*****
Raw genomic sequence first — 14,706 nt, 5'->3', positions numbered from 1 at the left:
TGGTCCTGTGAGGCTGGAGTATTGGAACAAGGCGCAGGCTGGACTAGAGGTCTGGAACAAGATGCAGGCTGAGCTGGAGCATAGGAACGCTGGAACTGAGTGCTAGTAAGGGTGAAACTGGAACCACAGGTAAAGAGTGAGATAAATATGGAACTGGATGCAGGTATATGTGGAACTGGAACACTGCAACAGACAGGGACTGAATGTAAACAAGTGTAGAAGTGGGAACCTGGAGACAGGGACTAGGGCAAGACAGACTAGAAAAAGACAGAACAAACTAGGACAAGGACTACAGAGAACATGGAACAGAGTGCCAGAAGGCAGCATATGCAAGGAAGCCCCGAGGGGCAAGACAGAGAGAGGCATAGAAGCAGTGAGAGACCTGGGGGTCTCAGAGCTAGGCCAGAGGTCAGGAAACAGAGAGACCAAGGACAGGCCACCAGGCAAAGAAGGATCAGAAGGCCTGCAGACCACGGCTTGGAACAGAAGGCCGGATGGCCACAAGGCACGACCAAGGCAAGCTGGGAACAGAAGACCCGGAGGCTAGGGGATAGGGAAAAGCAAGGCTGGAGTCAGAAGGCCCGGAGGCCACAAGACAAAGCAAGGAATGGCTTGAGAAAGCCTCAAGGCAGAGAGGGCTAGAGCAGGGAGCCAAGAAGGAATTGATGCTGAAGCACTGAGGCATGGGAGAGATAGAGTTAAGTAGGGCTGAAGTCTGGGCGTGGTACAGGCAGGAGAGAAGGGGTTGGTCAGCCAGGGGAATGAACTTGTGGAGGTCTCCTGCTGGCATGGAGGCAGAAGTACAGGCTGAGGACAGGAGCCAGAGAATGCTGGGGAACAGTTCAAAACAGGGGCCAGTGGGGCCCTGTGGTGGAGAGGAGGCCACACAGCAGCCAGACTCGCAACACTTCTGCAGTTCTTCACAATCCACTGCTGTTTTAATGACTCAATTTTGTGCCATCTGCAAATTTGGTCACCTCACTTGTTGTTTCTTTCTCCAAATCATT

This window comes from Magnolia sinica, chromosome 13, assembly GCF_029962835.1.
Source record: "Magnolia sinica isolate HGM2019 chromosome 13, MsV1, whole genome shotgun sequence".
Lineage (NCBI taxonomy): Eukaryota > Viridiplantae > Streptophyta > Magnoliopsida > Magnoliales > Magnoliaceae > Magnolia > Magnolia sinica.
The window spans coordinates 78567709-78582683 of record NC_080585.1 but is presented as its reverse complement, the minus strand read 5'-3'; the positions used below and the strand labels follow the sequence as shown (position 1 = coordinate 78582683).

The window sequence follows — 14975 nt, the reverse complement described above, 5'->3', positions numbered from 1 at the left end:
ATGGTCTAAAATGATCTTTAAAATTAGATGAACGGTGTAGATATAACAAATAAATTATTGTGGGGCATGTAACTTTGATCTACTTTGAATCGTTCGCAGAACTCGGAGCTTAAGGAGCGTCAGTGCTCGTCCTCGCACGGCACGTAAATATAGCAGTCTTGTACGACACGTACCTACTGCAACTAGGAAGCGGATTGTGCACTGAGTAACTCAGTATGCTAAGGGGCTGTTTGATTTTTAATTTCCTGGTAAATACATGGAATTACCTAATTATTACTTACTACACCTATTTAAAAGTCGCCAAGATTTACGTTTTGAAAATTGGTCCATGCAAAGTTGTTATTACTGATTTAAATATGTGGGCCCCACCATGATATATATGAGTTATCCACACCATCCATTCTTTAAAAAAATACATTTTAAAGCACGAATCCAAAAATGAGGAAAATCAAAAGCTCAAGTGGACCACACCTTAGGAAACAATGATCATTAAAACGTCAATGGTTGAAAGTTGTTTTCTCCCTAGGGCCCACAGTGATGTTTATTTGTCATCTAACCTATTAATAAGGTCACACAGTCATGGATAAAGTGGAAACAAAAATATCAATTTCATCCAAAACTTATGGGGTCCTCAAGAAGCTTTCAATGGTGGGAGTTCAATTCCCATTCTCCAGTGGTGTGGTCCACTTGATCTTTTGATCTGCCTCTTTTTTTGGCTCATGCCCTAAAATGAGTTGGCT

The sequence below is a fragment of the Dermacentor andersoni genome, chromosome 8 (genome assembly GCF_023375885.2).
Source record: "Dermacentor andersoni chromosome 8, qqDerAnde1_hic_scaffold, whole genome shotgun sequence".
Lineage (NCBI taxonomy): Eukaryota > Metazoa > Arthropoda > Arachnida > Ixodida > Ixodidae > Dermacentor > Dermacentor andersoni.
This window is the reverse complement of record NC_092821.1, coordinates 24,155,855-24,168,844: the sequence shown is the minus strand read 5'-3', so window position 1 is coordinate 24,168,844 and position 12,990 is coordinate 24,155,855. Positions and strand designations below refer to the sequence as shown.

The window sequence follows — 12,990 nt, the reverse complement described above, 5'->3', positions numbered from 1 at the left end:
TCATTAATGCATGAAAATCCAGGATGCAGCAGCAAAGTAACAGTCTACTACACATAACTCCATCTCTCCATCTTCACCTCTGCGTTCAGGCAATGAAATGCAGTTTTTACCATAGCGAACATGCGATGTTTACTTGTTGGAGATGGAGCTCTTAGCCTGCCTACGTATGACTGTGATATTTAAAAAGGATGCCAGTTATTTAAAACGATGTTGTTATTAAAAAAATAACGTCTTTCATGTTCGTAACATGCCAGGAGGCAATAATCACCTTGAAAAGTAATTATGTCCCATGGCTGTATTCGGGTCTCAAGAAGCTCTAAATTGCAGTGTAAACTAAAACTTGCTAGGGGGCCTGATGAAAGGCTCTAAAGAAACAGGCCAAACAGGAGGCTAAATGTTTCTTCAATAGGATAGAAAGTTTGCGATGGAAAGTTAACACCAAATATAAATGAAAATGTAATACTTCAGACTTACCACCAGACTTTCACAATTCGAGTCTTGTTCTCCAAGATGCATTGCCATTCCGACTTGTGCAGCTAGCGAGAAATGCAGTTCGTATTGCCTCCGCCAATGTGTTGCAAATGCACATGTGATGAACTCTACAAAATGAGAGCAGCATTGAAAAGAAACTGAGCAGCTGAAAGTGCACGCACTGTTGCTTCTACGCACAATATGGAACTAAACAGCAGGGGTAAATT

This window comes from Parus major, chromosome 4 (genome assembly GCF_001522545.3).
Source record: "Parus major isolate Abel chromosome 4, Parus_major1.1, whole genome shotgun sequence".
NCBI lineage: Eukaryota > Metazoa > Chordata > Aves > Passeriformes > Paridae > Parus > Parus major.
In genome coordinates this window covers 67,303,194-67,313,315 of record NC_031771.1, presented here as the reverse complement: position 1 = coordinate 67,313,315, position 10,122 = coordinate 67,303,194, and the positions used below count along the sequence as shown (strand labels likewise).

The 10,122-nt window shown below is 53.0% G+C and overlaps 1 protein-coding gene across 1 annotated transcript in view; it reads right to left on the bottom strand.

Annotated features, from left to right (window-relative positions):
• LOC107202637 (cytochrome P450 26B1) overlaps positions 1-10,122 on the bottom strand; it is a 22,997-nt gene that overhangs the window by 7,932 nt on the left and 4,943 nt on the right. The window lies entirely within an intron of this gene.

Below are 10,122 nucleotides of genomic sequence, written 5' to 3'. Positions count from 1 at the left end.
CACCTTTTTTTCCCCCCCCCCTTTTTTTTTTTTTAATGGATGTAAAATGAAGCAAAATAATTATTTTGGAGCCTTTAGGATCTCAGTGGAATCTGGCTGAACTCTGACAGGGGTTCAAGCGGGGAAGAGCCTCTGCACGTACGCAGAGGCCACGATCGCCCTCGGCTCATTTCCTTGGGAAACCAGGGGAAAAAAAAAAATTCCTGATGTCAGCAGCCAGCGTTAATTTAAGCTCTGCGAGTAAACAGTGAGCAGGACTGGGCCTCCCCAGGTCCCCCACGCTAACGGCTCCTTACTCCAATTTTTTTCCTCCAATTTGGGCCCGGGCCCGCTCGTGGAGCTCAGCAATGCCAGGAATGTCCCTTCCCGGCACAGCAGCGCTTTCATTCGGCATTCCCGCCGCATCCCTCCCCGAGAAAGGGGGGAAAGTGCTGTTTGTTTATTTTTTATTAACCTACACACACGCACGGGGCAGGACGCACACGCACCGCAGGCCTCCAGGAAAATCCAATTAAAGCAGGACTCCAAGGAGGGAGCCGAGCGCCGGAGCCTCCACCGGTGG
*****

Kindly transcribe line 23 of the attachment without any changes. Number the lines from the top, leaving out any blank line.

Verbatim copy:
CACCTTTTTTTCCCCCCCCCCTTTTTTTTTTTTTAATGGATGTAAAATGAAGCAAAATAATTATTTTGGAGCCTTTAGGATCTCAGTGGAATCTGGCTGAACTCTGACAGGGGTTCAAGCGGGGAAGAGCCTCTGCACGTACGCAGAGGCCACGATCGCCCTCGGCTCATTTCCTTGGGAAACCAGGGGAAAAAAAAAAATTCCTGATGTCAGCAGCCAGCGTTAATTTAAGCTCTGCGAGTAAACAGTGAGCAGGACTGGGCCTCCCCAGGTCCCCCACGCTAACGGCTCCTTACTCCAATTTTTTTCCTCCAATTTGGGCCCGGGCCCGCTCGTGGAGCTCAGCAATGCCAGGAATGTCCCTTCCCGGCACAGCAGCGCTTTCATTCGGCATTCCCGCCGCATCCCTCCCCGAGAAAGGGGGGAAAGTGCTGTTTGTTTATTTTTTATTAACCTACACACACGCACGGGGCAGGACGCACACGCACCGCAGGCCTCCAGGAAAATCCAATTAAAGCAGGACTCCAAGGAGGGAGCCGAGCGCCGGAGCCTCCACCGGTGG